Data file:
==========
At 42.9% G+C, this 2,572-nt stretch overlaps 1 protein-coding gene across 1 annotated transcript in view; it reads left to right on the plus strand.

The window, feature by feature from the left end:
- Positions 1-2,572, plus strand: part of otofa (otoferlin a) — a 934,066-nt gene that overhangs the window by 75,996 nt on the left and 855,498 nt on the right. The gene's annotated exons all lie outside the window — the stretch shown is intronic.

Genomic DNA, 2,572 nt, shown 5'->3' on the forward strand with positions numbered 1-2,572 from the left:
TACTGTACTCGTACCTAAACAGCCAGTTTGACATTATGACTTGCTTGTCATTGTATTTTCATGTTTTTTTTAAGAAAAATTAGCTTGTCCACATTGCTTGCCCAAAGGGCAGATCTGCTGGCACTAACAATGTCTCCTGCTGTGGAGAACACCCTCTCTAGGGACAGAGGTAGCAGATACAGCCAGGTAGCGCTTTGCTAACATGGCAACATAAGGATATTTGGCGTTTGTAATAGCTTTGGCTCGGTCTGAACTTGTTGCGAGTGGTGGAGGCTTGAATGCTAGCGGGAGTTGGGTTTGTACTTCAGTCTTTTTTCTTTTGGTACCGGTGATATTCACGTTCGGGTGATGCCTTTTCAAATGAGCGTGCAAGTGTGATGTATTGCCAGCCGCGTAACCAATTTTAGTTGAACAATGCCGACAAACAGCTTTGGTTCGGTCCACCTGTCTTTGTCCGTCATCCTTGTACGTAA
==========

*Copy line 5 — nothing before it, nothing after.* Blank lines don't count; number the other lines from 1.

TACTGTACTCGTACCTAAACAGCCAGTTTGACATTATGACTTGCTTGTCATTGTATTTTCATGTTTTTTTTAAGAAAAATTAGCTTGTCCACATTGCTTGCCCAAAGGGCAGATCTGCTGGCACTAACAATGTCTCCTGCTGTGGAGAACACCCTCTCTAGGGACAGAGGTAGCAGATACAGCCAGGTAGCGCTTTGCTAACATGGCAACATAAGGATATTTGGCGTTTGTAATAGCTTTGGCTCGGTCTGAACTTGTTGCGAGTGGTGGAGGCTTGAATGCTAGCGGGAGTTGGGTTTGTACTTCAGTCTTTTTTCTTTTGGTACCGGTGATATTCACGTTCGGGTGATGCCTTTTCAAATGAGCGTGCAAGTGTGATGTATTGCCAGCCGCGTAACCAATTTTAGTTGAACAATGCCGACAAACAGCTTTGGTTCGGTCCACCTGTCTTTGTCCGTCATCCTTGTACGTAA